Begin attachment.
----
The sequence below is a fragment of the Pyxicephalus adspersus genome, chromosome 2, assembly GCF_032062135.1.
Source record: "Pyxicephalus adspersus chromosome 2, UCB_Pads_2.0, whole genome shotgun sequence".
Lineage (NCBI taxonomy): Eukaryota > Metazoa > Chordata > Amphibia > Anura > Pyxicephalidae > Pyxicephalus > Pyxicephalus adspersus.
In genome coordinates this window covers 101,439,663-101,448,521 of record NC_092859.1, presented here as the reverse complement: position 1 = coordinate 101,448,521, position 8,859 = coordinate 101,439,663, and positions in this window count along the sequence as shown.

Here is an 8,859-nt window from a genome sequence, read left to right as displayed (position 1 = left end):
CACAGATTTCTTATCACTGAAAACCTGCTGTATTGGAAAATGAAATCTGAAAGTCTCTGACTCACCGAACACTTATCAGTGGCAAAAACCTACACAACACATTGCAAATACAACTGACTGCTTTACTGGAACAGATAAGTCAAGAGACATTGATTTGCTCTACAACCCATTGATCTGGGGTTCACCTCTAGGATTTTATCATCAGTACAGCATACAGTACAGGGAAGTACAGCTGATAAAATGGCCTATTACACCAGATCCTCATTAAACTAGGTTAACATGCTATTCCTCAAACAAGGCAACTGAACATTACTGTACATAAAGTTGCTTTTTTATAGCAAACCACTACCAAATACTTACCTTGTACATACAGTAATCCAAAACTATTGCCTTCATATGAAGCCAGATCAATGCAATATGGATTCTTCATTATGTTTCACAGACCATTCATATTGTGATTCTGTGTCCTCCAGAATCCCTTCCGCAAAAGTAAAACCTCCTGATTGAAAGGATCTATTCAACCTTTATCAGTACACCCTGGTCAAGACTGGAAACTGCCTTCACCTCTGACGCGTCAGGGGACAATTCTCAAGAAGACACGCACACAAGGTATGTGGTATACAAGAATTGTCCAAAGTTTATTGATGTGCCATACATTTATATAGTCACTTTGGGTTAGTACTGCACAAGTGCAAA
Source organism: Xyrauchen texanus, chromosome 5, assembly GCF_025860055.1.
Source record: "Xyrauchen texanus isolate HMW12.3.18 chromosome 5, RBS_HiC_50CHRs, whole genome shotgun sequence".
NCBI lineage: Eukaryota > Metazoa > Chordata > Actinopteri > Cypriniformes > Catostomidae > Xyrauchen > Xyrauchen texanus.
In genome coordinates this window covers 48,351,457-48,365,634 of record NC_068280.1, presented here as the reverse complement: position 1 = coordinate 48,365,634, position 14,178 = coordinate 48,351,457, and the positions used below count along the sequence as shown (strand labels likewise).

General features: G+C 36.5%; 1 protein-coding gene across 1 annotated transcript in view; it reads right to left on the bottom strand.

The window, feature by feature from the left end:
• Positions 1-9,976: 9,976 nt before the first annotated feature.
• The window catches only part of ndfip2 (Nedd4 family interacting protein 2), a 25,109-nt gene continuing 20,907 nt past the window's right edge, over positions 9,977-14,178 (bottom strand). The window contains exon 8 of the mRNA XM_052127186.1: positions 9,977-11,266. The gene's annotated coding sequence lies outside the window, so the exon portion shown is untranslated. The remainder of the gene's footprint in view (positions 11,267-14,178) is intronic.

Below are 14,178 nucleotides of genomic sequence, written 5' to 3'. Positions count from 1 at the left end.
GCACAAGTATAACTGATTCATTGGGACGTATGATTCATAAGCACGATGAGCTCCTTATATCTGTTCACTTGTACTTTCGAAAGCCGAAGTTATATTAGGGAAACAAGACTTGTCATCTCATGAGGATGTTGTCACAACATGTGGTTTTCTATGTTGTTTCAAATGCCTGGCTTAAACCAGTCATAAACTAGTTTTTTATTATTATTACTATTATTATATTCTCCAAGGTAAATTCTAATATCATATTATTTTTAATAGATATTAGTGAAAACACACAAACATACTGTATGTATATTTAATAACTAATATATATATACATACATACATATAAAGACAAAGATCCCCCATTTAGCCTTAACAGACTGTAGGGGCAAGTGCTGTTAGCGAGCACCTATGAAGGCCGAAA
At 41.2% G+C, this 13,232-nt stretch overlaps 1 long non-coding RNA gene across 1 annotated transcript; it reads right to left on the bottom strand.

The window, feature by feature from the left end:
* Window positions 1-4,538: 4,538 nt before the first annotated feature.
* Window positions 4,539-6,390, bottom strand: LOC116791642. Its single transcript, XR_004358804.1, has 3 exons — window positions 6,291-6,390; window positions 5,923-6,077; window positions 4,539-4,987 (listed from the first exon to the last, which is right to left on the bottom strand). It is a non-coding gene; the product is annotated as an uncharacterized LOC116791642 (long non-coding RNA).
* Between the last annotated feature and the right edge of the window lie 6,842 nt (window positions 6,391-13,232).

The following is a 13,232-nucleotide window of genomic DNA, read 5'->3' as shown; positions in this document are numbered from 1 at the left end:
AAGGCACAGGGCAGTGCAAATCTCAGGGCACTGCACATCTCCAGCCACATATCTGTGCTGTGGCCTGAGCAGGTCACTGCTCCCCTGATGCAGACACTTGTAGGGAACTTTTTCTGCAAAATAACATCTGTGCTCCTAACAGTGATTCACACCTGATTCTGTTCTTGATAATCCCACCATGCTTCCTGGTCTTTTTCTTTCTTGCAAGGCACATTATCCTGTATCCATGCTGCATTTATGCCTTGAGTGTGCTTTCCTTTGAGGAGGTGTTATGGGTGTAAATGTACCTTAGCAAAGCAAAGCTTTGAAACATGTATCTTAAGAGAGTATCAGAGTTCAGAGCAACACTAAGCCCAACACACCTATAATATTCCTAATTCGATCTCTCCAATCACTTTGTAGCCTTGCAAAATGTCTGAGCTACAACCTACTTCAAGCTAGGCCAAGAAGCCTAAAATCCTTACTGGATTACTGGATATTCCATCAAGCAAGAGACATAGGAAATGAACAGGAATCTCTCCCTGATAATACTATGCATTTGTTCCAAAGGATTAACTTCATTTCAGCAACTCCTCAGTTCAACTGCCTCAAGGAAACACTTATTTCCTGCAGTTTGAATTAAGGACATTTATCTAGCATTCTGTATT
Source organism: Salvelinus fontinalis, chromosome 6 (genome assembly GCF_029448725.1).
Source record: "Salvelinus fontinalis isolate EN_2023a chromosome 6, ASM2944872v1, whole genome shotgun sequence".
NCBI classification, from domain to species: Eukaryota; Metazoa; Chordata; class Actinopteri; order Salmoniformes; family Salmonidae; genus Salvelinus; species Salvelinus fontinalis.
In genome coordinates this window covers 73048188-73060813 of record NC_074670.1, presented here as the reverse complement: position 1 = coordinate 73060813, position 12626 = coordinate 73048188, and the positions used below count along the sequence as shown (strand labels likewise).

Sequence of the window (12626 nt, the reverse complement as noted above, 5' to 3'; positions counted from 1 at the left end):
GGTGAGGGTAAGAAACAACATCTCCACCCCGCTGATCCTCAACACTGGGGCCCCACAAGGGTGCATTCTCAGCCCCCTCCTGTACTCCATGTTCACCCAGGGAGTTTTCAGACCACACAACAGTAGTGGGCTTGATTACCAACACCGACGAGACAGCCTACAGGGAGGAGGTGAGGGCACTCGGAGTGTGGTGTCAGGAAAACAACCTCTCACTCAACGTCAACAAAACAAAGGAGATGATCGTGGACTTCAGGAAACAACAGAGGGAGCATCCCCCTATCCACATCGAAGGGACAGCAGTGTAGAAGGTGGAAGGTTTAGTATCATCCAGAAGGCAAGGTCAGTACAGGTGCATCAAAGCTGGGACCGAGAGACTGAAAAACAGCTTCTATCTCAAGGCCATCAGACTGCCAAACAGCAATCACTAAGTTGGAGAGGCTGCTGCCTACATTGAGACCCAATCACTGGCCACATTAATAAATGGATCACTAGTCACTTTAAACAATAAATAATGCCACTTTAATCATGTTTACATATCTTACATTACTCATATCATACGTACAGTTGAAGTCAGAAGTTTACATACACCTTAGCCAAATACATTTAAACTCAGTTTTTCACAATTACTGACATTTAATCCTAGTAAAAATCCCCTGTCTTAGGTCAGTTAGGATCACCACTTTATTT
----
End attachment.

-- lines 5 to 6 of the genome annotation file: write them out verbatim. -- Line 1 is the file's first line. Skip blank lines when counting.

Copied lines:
Here is an 8,859-nt window from a genome sequence, read left to right as displayed (position 1 = left end):
CACAGATTTCTTATCACTGAAAACCTGCTGTATTGGAAAATGAAATCTGAAAGTCTCTGACTCACCGAACACTTATCAGTGGCAAAAACCTACACAACACATTGCAAATACAACTGACTGCTTTACTGGAACAGATAAGTCAAGAGACATTGATTTGCTCTACAACCCATTGATCTGGGGTTCACCTCTAGGATTTTATCATCAGTACAGCATACAGTACAGGGAAGTACAGCTGATAAAATGGCCTATTACACCAGATCCTCATTAAACTAGGTTAACATGCTATTCCTCAAACAAGGCAACTGAACATTACTGTACATAAAGTTGCTTTTTTATAGCAAACCACTACCAAATACTTACCTTGTACATACAGTAATCCAAAACTATTGCCTTCATATGAAGCCAGATCAATGCAATATGGATTCTTCATTATGTTTCACAGACCATTCATATTGTGATTCTGTGTCCTCCAGAATCCCTTCCGCAAAAGTAAAACCTCCTGATTGAAAGGATCTATTCAACCTTTATCAGTACACCCTGGTCAAGACTGGAAACTGCCTTCACCTCTGACGCGTCAGGGGACAATTCTCAAGAAGACACGCACACAAGGTATGTGGTATACAAGAATTGTCCAAAGTTTATTGATGTGCCATACATTTATATAGTCACTTTGGGTTAGTACTGCACAAGTGCAAA